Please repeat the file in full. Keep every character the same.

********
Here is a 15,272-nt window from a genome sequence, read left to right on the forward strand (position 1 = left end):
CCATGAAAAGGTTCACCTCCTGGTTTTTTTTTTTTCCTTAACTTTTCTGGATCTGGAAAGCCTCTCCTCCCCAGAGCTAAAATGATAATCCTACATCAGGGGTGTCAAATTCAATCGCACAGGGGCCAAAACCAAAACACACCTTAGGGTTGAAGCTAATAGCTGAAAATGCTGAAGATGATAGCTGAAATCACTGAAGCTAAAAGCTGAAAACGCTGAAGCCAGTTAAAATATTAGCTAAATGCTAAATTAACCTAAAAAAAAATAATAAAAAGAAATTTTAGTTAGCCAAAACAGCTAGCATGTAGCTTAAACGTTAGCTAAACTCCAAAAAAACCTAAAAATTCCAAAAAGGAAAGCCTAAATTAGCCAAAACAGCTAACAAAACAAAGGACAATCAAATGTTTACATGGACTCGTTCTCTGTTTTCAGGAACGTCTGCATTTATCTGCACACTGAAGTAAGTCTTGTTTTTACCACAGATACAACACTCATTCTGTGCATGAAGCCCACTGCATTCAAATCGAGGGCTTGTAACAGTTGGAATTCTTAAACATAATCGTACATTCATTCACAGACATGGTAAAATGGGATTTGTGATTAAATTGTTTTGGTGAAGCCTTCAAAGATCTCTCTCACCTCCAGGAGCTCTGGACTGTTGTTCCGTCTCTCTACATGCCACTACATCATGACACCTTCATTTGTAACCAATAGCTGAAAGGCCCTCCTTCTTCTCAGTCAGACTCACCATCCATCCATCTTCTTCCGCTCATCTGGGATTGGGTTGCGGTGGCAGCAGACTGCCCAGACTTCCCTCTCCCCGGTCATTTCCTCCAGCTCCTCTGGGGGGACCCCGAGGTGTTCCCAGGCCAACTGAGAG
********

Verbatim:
Here is a 15,272-nt window from a genome sequence, read left to right on the forward strand (position 1 = left end):
CCATGAAAAGGTTCACCTCCTGGTTTTTTTTTTTTCCTTAACTTTTCTGGATCTGGAAAGCCTCTCCTCCCCAGAGCTAAAATGATAATCCTACATCAGGGGTGTCAAATTCAATCGCACAGGGGCCAAAACCAAAACACACCTTAGGGTTGAAGCTAATAGCTGAAAATGCTGAAGATGATAGCTGAAATCACTGAAGCTAAAAGCTGAAAACGCTGAAGCCAGTTAAAATATTAGCTAAATGCTAAATTAACCTAAAAAAAAATAATAAAAAGAAATTTTAGTTAGCCAAAACAGCTAGCATGTAGCTTAAACGTTAGCTAAACTCCAAAAAAACCTAAAAATTCCAAAAAGGAAAGCCTAAATTAGCCAAAACAGCTAACAAAACAAAGGACAATCAAATGTTTACATGGACTCGTTCTCTGTTTTCAGGAACGTCTGCATTTATCTGCACACTGAAGTAAGTCTTGTTTTTACCACAGATACAACACTCATTCTGTGCATGAAGCCCACTGCATTCAAATCGAGGGCTTGTAACAGTTGGAATTCTTAAACATAATCGTACATTCATTCACAGACATGGTAAAATGGGATTTGTGATTAAATTGTTTTGGTGAAGCCTTCAAAGATCTCTCTCACCTCCAGGAGCTCTGGACTGTTGTTCCGTCTCTCTACATGCCACTACATCATGACACCTTCATTTGTAACCAATAGCTGAAAGGCCCTCCTTCTTCTCAGTCAGACTCACCATCCATCCATCTTCTTCCGCTCATCTGGGATTGGGTTGCGGTGGCAGCAGACTGCCCAGACTTCCCTCTCCCCGGTCATTTCCTCCAGCTCCTCTGGGGGGACCCCGAGGTGTTCCCAGGCCAACTGAGAG